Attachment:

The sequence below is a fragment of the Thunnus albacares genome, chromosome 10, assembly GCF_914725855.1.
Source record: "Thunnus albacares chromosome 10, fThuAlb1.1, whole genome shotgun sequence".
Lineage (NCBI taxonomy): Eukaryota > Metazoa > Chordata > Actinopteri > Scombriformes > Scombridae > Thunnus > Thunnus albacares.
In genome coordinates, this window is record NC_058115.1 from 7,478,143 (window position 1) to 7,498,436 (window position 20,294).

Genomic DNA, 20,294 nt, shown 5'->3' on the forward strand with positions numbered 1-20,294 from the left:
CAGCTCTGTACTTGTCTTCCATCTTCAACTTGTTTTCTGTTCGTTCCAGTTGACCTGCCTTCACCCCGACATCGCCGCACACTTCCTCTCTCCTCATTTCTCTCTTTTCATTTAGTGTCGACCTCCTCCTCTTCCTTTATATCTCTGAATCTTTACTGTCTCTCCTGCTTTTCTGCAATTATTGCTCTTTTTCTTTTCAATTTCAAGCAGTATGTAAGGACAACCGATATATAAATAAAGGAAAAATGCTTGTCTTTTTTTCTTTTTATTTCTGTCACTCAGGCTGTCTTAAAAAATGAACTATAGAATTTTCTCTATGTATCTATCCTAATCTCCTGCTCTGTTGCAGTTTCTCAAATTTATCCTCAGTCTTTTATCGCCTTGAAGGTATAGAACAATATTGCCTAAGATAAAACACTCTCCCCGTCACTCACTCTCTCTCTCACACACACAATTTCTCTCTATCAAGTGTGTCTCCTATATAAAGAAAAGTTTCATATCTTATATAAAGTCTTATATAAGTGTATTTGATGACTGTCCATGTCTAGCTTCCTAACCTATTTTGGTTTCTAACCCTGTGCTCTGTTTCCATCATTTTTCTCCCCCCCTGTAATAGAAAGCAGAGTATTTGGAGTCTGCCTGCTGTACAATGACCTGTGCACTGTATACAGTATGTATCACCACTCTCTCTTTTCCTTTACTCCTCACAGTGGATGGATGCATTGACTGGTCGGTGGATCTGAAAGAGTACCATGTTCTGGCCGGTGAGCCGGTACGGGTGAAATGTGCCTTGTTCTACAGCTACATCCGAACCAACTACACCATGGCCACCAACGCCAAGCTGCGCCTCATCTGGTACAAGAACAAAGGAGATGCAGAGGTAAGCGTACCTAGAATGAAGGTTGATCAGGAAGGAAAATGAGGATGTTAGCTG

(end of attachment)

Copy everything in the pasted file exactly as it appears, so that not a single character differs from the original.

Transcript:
The sequence below is a fragment of the Thunnus albacares genome, chromosome 10, assembly GCF_914725855.1.
Source record: "Thunnus albacares chromosome 10, fThuAlb1.1, whole genome shotgun sequence".
Lineage (NCBI taxonomy): Eukaryota > Metazoa > Chordata > Actinopteri > Scombriformes > Scombridae > Thunnus > Thunnus albacares.
In genome coordinates, this window is record NC_058115.1 from 7,478,143 (window position 1) to 7,498,436 (window position 20,294).

Genomic DNA, 20,294 nt, shown 5'->3' on the forward strand with positions numbered 1-20,294 from the left:
CAGCTCTGTACTTGTCTTCCATCTTCAACTTGTTTTCTGTTCGTTCCAGTTGACCTGCCTTCACCCCGACATCGCCGCACACTTCCTCTCTCCTCATTTCTCTCTTTTCATTTAGTGTCGACCTCCTCCTCTTCCTTTATATCTCTGAATCTTTACTGTCTCTCCTGCTTTTCTGCAATTATTGCTCTTTTTCTTTTCAATTTCAAGCAGTATGTAAGGACAACCGATATATAAATAAAGGAAAAATGCTTGTCTTTTTTTCTTTTTATTTCTGTCACTCAGGCTGTCTTAAAAAATGAACTATAGAATTTTCTCTATGTATCTATCCTAATCTCCTGCTCTGTTGCAGTTTCTCAAATTTATCCTCAGTCTTTTATCGCCTTGAAGGTATAGAACAATATTGCCTAAGATAAAACACTCTCCCCGTCACTCACTCTCTCTCTCACACACACAATTTCTCTCTATCAAGTGTGTCTCCTATATAAAGAAAAGTTTCATATCTTATATAAAGTCTTATATAAGTGTATTTGATGACTGTCCATGTCTAGCTTCCTAACCTATTTTGGTTTCTAACCCTGTGCTCTGTTTCCATCATTTTTCTCCCCCCCTGTAATAGAAAGCAGAGTATTTGGAGTCTGCCTGCTGTACAATGACCTGTGCACTGTATACAGTATGTATCACCACTCTCTCTTTTCCTTTACTCCTCACAGTGGATGGATGCATTGACTGGTCGGTGGATCTGAAAGAGTACCATGTTCTGGCCGGTGAGCCGGTACGGGTGAAATGTGCCTTGTTCTACAGCTACATCCGAACCAACTACACCATGGCCACCAACGCCAAGCTGCGCCTCATCTGGTACAAGAACAAAGGAGATGCAGAGGTAAGCGTACCTAGAATGAAGGTTGATCAGGAAGGAAAATGAGGATGTTAGCTG